Written by Jessica Patella, ND. In research in 121,700 middle aged nurses, the intake of berries delayed cognitive decline by up to 2.5 years due to its oxidative properties. 

Americans aged 65 years and older make up the largest portion of the population (3). It is important for public health reasons to recognize health problems that occur more often in this age group. Recent research found that high intakes of berries, specifically strawberries and blueberries, might delay  cognitive decline that affects the aging American population.

The research began in 1980 with 121,700 female registered nurses, aged 30-55 years. Questionnaires were sent out every other year on their health, lifestyle and food intakes. From 1995-2001 the women who had reached 70 years old or older also were given a cognitive function test (n=19,415). A second cognitive test was given about two years later and a third cognitive test was given after another two years (1).

According to the questionnaire responses, blueberries and strawberries were the main foods that contributed to the most antioxidant intake. Of all the foods, tea, apples, oranges, berries and onions accounted for over 80% of the total antioxidant intake (1).

Results showed that women with higher berry intake (greater than two servings of strawberries and greater than one serving of blueberries per week) had delayed cognitive aging by up to 2.5 years (1). This was the first epidemiological study to show that long-term consumption of berries was related to the slower rate of cognitive decline (1).

The delayed cognitive decline could be due to anthocyanidins in the berries (1). Anthocyanidins are what give berries their color and are a type of antioxidant. Anthocyanidins are unique in the fact they can cross the blood-brain barrier and localize in areas of the brain involved in learning and memory, therefore delaying cognitive decline (1,2).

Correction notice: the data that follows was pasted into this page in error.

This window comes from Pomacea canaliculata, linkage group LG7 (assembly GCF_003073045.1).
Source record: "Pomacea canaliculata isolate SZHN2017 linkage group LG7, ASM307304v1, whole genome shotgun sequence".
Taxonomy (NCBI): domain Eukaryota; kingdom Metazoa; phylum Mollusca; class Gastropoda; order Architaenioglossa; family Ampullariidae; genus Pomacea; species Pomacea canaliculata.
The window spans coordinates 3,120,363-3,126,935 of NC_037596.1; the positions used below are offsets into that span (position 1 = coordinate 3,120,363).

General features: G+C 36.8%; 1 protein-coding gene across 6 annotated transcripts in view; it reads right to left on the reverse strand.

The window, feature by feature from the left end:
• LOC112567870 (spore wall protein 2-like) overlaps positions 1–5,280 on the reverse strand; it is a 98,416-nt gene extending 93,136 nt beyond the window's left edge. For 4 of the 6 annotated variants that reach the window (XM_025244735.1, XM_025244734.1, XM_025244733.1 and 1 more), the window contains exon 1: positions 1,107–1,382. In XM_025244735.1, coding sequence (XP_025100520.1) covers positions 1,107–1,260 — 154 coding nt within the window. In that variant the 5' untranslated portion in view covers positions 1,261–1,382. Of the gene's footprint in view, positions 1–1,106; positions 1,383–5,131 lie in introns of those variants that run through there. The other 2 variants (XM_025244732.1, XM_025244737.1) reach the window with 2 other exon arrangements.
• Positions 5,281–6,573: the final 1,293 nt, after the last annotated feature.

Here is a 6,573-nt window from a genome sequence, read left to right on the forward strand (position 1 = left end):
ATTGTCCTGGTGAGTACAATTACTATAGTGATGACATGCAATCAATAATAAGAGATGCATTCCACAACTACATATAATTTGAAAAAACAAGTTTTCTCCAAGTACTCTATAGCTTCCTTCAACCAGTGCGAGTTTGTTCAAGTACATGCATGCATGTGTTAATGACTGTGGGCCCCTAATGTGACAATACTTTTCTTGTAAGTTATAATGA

In conclusion, higher consumption of berries is associated with a delay in cognitive decline in women (1). Further research including men should be considered. Also, it is important to note that self-reported dietary questionnaires can be unreliable (1). A more controlled study with specific levels of berry and/or antioxidant intake should also be considered.

Source: Devore, Elizabeth E., et al. “Dietary intakes of berries and flavonoids in relation to cognitive decline.” Annals of neurology 72.1 (2012): 135-143.

© 2012 American Neurological Association 

Posted May 15, 2012.

Jessica Patella, ND, is a naturopathic physician specializing in nutrition and homeopathic medicine and offers a holistic approach to health. 


  1. Devore EE, et al. Dietary Intakes of Berries and Flavonoids in Relation to Cognitive Decline.  Ann Neurol 2012.  Doi: 10.1002/ana.23594
  2. Andres-Lacueva C,  et al. Anthocyanins in aged blueberry-fed rats are found centrally and may enhance memory. Nutr Neurosci 2005;8:111–120.
  3. US Census, see the United States Census Bureau website.